Civil rights group accuses Alabama of abusing Hispanics

MOBILE, Alabama (Reuters) – A civil rights group that sued the state of Alabama over an immigration law that is considered the toughest in the nation, said on Monday that it had compiled a list of what it called abuses against Hispanics since the law took effect last year. The report from the Southern Poverty Law Center, titled “Alabama’s Shame: HB56 and the War on Immigrants,” recounts stories of alleged harassment against Alabama’s Hispanics, both legal and illegal, culled from more than 5,200 hotline complaints fielded since September. Alabama passed what is widely considered the nation’s toughest anti-immigration law last June, requiring police to detain people they suspect of being in the country illegally if they cannot produce proper documentation when stopped for any reason, among other measures

Originally posted here:

Civil rights group accuses Alabama of abusing Hispanics

Incoming Post Search Feeds:
parody darfur
bn religious hate speech
jewish dealmaker
christopher hitchens anti semitic holocaust
queen esther vegan?
download nimefanya nini wakisela mp3q
plesteen israel war 3gp free videos
kurdled jew
war thunder unlimited eagles hack
breaking jewish code free download

Related Post

February 28, 2012  Tags: , , , , , , , , , , , ,   Posted in: Southern Poverty Law Center |

Fair Use Disclaimer

"Congress shall make no law respecting an establishment of religion, or prohibiting the free exercise thereof; or abridging the freedom of speech, or of the press; or the right of the people peaceably to assemble, and to petition the government for a redress of grievances."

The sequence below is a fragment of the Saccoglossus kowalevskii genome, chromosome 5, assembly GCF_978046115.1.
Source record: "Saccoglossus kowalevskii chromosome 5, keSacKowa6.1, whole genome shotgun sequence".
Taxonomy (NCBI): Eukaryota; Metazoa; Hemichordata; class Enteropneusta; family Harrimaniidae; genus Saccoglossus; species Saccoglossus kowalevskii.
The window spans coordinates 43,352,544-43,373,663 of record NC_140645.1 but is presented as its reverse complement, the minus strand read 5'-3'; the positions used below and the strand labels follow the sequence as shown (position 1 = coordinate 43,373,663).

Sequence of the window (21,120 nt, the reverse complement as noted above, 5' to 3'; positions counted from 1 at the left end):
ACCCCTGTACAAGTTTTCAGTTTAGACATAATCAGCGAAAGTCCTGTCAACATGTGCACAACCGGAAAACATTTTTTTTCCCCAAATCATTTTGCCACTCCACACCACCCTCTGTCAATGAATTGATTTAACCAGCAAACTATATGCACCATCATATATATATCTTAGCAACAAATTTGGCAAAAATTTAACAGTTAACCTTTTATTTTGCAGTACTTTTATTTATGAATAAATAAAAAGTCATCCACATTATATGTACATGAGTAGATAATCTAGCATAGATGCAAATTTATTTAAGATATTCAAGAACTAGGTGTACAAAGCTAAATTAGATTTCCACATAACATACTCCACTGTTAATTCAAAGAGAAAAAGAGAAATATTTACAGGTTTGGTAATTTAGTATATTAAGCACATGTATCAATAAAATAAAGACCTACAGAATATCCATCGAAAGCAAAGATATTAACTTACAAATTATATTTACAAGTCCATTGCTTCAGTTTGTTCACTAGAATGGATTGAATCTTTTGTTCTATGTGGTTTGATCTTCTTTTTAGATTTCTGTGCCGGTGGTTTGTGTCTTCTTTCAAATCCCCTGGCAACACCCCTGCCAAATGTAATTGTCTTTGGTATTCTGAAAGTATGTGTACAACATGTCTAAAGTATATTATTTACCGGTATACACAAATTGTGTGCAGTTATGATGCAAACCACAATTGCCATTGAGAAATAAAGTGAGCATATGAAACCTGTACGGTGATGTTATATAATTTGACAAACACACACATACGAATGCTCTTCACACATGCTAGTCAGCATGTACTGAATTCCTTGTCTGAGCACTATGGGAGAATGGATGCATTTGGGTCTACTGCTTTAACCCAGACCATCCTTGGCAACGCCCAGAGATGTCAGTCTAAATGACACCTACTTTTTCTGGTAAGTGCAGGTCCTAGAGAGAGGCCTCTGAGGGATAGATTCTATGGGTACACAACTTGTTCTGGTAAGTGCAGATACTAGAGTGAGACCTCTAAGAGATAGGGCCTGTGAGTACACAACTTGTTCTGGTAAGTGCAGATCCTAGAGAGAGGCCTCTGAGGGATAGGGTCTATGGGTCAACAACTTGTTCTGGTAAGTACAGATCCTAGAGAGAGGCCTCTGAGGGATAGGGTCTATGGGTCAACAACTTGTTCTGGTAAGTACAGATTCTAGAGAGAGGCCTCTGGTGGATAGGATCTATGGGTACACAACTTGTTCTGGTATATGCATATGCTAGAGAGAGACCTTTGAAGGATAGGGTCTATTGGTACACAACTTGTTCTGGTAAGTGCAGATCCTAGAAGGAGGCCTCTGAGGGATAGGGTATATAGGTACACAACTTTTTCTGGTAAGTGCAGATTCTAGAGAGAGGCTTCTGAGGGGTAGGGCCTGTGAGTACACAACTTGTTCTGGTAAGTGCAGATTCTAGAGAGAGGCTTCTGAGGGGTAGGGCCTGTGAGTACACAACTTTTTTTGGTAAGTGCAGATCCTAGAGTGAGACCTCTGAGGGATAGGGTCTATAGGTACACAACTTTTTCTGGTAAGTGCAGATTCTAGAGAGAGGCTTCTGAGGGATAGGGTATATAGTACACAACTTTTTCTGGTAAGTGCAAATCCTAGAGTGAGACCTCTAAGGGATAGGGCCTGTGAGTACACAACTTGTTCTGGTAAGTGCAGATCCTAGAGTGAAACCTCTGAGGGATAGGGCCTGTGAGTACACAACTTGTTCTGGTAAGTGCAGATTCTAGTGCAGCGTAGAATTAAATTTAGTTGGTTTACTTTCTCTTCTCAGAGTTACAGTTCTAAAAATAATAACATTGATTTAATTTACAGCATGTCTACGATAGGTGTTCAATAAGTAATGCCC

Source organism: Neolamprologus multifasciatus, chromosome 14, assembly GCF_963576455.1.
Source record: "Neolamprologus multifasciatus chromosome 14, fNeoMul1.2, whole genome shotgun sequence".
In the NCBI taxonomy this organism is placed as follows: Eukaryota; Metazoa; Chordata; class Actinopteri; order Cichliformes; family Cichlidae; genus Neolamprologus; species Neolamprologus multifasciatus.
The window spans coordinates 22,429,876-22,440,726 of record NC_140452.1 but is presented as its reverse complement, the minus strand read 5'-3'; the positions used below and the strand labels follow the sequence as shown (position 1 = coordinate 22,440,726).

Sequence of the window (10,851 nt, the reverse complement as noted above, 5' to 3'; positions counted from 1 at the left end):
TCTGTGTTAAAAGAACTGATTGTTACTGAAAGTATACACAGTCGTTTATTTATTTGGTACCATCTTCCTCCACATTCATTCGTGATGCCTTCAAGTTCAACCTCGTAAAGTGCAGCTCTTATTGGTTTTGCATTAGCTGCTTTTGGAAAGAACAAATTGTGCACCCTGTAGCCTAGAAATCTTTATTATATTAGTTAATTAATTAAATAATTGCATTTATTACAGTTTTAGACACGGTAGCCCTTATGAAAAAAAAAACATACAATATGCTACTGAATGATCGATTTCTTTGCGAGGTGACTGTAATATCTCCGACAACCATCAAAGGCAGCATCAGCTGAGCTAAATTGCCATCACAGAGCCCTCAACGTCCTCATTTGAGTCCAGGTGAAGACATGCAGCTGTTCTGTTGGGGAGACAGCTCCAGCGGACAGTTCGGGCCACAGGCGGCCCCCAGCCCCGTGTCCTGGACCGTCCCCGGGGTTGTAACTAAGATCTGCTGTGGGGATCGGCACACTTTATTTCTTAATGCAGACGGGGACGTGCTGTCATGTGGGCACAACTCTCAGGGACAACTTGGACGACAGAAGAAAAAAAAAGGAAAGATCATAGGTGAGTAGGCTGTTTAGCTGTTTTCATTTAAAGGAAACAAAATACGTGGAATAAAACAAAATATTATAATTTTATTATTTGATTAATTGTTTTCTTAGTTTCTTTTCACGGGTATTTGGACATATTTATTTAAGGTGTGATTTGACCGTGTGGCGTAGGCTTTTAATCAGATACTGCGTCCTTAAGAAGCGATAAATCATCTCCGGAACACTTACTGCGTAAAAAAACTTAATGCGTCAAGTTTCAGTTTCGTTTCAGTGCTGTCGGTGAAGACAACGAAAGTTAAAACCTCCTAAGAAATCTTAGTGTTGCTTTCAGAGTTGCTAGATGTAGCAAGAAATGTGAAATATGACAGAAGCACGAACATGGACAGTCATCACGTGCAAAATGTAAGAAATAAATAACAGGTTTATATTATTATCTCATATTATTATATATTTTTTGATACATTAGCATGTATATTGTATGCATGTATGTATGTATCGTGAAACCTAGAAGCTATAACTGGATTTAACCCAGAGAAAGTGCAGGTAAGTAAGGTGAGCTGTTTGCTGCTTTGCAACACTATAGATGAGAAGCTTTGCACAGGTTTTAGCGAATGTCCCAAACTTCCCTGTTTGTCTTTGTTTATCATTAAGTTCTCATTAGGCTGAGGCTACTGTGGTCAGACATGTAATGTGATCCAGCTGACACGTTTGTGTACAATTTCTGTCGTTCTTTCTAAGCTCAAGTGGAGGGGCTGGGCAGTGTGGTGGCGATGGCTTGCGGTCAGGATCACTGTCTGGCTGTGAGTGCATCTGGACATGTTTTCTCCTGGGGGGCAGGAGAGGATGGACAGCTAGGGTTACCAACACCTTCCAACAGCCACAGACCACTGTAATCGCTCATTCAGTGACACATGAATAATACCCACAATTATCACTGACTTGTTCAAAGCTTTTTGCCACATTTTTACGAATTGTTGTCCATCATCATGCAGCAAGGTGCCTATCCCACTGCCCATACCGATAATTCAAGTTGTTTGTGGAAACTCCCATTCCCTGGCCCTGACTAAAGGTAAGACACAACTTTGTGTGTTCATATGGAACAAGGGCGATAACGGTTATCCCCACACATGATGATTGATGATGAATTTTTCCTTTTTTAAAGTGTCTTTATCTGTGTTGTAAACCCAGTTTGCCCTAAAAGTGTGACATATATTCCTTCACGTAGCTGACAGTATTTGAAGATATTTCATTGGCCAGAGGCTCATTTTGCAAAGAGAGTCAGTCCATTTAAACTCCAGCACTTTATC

Under the 'fair use' rule of copyright law, an author may make limited use of another author's work without asking permission. Fair use is based on the belief that the public is entitled to freely use portions of copyrighted materials for purposes of commentary and criticism. The fair use privilege is perhaps the most significant limitation on a copyright owner's exclusive rights.

Fair use as described at 17 U.S.C. Section 107:

"Notwithstanding the provisions of section 106 and 106A, the fair use of a copyrighted work, including such use by reproduction in copies or phono-records or by any other means specified by that section, for purposes such as criticism, comment, news reporting, teaching (including multiple copies for classroom use), scholarship, or research, is not an infringement of copyright.

In determining whether the use made of a work in any particular case is a fair use the factors to be considered shall include:

  • (1) the purpose and character of the use, including whether such use is of a commercial nature or is for or nonprofit educational purposes,
  • (2) the nature of the copyrighted work,
  • (3) the amount and substantiality of the portion used in relation to the copyrighted work as a whole, and
  • (4) the effect of the use upon the potential market for or value of the copyrighted work."